Hundreds of Wiltshire food businesses don't meet hygiene standards

Hundreds of Wiltshire food businesses don't meet hygiene standards

Published by Mike Draper at 5:41am 23rd September 2019. (Updated at 8:17am 23rd September 2019)

3 minute read

Many had a hygiene rating of two or below meaning improvements are necessary.

A total of 331 businesses in Wiltshire that handle food are failing to meet hygiene standards.

  • All food businesses are given a hygiene rating from zero to five
  • A rating of at least three indicates they are 'broadly compliant' with hygiene law


There are 4,375 such establishments in Wiltshire, including restaurants, takeaways and shops, as well as food manufacturers and distributors. The figures come from the Food Hygiene Standards Agency.

Of these, 8%, that's 331, had a hygiene rating of two or below as of 2018-19, which means improvements are necessary.

This was marginally better than the rate across England, Wales and Northern Ireland where 9% of food businesses were found to be non-compliant.

However, not all establishments will have been inspected during the course of the year.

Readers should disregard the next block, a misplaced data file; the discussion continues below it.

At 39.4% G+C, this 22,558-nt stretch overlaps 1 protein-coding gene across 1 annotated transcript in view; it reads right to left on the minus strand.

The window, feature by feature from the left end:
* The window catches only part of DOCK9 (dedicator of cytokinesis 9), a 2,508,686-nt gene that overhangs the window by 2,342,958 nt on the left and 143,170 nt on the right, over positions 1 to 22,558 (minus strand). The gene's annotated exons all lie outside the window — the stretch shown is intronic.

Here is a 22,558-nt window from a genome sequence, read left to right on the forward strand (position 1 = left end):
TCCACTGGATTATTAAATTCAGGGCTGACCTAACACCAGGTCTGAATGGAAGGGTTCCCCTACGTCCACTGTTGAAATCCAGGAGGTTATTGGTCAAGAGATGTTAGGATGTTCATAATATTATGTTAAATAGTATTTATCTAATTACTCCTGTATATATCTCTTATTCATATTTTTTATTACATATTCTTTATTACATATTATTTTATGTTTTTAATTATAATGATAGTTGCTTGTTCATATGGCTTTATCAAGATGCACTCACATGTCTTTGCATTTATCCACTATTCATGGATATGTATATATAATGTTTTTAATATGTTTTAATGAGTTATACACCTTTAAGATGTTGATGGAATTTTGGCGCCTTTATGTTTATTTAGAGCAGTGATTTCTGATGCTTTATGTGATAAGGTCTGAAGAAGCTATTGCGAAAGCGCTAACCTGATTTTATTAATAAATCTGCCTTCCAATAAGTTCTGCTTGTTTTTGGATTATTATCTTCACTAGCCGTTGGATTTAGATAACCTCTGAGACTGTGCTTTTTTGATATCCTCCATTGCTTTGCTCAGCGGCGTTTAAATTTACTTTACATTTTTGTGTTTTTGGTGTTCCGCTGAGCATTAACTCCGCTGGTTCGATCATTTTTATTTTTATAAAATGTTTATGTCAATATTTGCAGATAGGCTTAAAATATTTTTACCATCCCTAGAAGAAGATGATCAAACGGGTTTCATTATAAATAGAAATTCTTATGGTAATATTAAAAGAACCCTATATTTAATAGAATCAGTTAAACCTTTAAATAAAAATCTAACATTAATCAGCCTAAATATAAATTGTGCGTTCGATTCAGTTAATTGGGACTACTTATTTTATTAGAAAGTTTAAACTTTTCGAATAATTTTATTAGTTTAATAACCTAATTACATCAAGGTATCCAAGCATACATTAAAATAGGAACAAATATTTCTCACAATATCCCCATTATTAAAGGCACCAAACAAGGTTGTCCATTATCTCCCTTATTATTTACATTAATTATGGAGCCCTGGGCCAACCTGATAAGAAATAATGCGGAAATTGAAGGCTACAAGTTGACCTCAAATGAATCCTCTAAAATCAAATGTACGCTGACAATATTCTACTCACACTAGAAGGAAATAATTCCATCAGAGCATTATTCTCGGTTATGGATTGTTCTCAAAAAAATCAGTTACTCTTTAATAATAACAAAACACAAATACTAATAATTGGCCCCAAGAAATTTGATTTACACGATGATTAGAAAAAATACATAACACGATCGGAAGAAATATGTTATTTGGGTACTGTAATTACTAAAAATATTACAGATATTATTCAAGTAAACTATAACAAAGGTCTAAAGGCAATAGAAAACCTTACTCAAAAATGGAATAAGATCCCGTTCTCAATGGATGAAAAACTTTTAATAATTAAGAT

Sprinkles Gelato shop on New Canal in Salisbury.
In May the FSA gave Salisbury's Sprinkles a ZERO rating for hygiene


Businesses are also given a risk ranking to determine how often they need to be assessed, based on factors such as the type of food being handled or the number of consumers potentially at risk.

As of March, there were four Wiltshire businesses placed in the most high-risk category, three of which had a hygiene rating of less than three.

Of all the businesses that did face an inspection, or other form of assessment in 2018-19, a total of 20 were subject to some kind of formal action from the council or courts.

This included:

  • Four voluntary closures
  • One caution
  • 12 seizures of food not fit for consumption
  • Three hygiene improvement notices
  • Written warnings were issued to 1,347 businesses, while inspectors carried out two prosecutions


  • Wiltshire Council employs about the equivalent of 10 full-time members of staff who are responsible for managing food hygiene standards
  • That's 1.9 employees for every 1,000 businesses, lower than the national average of 2.6

Across England, Wales and Northern Ireland, council inspectors took enforcement actions, including informal written warnings, against almost 160,000 establishments.

Maria Jennings, director of regulatory compliance of the Food Standards Agency, said:

"Local authorities are there to ensure that food businesses produce food that is safe and what it says it is."

"One of the FSA's roles is to have oversight and assurance about their performance."

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